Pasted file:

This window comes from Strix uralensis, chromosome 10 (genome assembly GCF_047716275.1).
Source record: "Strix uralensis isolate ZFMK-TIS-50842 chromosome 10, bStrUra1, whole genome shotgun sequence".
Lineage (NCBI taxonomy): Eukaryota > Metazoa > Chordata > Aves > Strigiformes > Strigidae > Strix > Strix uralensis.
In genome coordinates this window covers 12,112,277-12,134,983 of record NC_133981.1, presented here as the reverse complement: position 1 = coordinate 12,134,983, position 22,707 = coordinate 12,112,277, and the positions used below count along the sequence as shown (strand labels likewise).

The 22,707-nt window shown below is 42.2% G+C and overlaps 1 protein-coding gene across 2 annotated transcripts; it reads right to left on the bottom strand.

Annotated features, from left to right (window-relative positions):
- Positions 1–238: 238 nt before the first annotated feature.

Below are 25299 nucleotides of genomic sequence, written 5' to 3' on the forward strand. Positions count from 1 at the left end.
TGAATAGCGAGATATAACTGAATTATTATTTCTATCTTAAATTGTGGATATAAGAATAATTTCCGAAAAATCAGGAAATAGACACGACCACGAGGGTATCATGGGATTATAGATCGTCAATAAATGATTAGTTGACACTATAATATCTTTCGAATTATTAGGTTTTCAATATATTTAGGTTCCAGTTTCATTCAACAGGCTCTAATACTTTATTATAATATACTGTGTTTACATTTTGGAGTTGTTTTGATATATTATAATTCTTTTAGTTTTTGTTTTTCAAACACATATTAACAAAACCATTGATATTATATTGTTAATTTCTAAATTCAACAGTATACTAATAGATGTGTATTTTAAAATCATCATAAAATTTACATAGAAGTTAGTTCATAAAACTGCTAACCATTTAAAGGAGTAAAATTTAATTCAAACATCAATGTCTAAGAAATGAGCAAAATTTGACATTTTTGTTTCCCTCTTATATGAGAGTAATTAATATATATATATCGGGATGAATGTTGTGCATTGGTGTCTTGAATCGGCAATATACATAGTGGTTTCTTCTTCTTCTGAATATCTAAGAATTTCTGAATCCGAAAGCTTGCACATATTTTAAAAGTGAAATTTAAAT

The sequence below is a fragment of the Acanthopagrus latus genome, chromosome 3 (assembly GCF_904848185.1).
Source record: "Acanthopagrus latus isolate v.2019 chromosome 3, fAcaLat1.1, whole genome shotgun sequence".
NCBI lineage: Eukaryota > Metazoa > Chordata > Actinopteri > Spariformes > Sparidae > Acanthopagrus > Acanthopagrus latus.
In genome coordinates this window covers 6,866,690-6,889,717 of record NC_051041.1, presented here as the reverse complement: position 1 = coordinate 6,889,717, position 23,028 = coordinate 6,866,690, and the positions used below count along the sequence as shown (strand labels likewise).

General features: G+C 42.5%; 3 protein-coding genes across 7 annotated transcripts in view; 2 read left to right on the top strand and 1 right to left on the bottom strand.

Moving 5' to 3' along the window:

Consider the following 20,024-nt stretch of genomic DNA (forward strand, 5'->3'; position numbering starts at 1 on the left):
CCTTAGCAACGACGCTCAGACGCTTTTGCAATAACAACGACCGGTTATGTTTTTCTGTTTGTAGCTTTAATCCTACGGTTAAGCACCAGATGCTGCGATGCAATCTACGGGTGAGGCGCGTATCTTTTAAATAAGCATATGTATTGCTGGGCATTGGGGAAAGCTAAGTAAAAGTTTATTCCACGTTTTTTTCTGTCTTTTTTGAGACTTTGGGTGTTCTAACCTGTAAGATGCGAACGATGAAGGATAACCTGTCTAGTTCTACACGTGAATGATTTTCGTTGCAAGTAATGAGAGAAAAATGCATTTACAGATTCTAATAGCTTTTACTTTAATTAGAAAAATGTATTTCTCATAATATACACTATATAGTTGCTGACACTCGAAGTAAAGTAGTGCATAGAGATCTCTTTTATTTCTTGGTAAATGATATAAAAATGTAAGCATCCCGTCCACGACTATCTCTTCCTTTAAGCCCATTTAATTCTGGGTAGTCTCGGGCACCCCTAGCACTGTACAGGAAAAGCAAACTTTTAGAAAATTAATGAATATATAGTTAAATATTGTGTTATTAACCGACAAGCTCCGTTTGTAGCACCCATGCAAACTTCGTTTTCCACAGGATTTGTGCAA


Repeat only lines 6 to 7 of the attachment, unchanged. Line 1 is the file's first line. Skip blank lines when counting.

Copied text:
Annotated features, from left to right (window-relative positions):
- Positions 1–238: 238 nt before the first annotated feature.